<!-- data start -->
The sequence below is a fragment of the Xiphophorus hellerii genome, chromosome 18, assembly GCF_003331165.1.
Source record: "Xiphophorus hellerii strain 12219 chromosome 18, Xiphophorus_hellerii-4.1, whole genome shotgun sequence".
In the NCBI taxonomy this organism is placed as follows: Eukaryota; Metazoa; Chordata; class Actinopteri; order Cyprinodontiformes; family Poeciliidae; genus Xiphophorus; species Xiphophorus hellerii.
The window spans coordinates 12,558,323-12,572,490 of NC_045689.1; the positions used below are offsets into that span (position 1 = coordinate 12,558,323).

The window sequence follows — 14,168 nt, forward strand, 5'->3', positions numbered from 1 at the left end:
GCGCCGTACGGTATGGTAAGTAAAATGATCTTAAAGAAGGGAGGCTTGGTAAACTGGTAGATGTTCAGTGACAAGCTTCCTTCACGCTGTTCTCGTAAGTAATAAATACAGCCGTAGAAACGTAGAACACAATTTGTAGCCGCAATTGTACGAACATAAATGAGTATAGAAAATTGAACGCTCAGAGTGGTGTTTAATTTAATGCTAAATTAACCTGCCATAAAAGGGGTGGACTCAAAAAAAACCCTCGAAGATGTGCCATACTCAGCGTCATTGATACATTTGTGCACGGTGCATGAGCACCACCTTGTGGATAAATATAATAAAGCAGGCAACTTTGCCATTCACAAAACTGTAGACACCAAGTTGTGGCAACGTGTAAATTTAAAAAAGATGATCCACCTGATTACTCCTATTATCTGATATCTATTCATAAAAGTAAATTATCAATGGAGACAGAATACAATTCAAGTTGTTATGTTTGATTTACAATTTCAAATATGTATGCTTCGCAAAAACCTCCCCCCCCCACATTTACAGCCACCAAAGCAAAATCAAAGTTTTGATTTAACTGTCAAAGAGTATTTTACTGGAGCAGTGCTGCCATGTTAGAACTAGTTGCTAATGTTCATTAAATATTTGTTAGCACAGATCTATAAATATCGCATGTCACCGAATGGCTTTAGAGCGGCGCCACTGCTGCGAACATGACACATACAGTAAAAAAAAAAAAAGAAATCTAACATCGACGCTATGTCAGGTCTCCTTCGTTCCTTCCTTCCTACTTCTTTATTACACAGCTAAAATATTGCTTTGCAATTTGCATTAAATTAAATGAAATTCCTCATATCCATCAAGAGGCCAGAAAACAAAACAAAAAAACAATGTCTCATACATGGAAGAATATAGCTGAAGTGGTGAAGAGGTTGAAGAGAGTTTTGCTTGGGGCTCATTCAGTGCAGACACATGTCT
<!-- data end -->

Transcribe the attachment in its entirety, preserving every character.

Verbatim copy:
The sequence below is a fragment of the Xiphophorus hellerii genome, chromosome 18, assembly GCF_003331165.1.
Source record: "Xiphophorus hellerii strain 12219 chromosome 18, Xiphophorus_hellerii-4.1, whole genome shotgun sequence".
In the NCBI taxonomy this organism is placed as follows: Eukaryota; Metazoa; Chordata; class Actinopteri; order Cyprinodontiformes; family Poeciliidae; genus Xiphophorus; species Xiphophorus hellerii.
The window spans coordinates 12,558,323-12,572,490 of NC_045689.1; the positions used below are offsets into that span (position 1 = coordinate 12,558,323).

The window sequence follows — 14,168 nt, forward strand, 5'->3', positions numbered from 1 at the left end:
GCGCCGTACGGTATGGTAAGTAAAATGATCTTAAAGAAGGGAGGCTTGGTAAACTGGTAGATGTTCAGTGACAAGCTTCCTTCACGCTGTTCTCGTAAGTAATAAATACAGCCGTAGAAACGTAGAACACAATTTGTAGCCGCAATTGTACGAACATAAATGAGTATAGAAAATTGAACGCTCAGAGTGGTGTTTAATTTAATGCTAAATTAACCTGCCATAAAAGGGGTGGACTCAAAAAAAACCCTCGAAGATGTGCCATACTCAGCGTCATTGATACATTTGTGCACGGTGCATGAGCACCACCTTGTGGATAAATATAATAAAGCAGGCAACTTTGCCATTCACAAAACTGTAGACACCAAGTTGTGGCAACGTGTAAATTTAAAAAAGATGATCCACCTGATTACTCCTATTATCTGATATCTATTCATAAAAGTAAATTATCAATGGAGACAGAATACAATTCAAGTTGTTATGTTTGATTTACAATTTCAAATATGTATGCTTCGCAAAAACCTCCCCCCCCCACATTTACAGCCACCAAAGCAAAATCAAAGTTTTGATTTAACTGTCAAAGAGTATTTTACTGGAGCAGTGCTGCCATGTTAGAACTAGTTGCTAATGTTCATTAAATATTTGTTAGCACAGATCTATAAATATCGCATGTCACCGAATGGCTTTAGAGCGGCGCCACTGCTGCGAACATGACACATACAGTAAAAAAAAAAAAAGAAATCTAACATCGACGCTATGTCAGGTCTCCTTCGTTCCTTCCTTCCTACTTCTTTATTACACAGCTAAAATATTGCTTTGCAATTTGCATTAAATTAAATGAAATTCCTCATATCCATCAAGAGGCCAGAAAACAAAACAAAAAAACAATGTCTCATACATGGAAGAATATAGCTGAAGTGGTGAAGAGGTTGAAGAGAGTTTTGCTTGGGGCTCATTCAGTGCAGACACATGTCT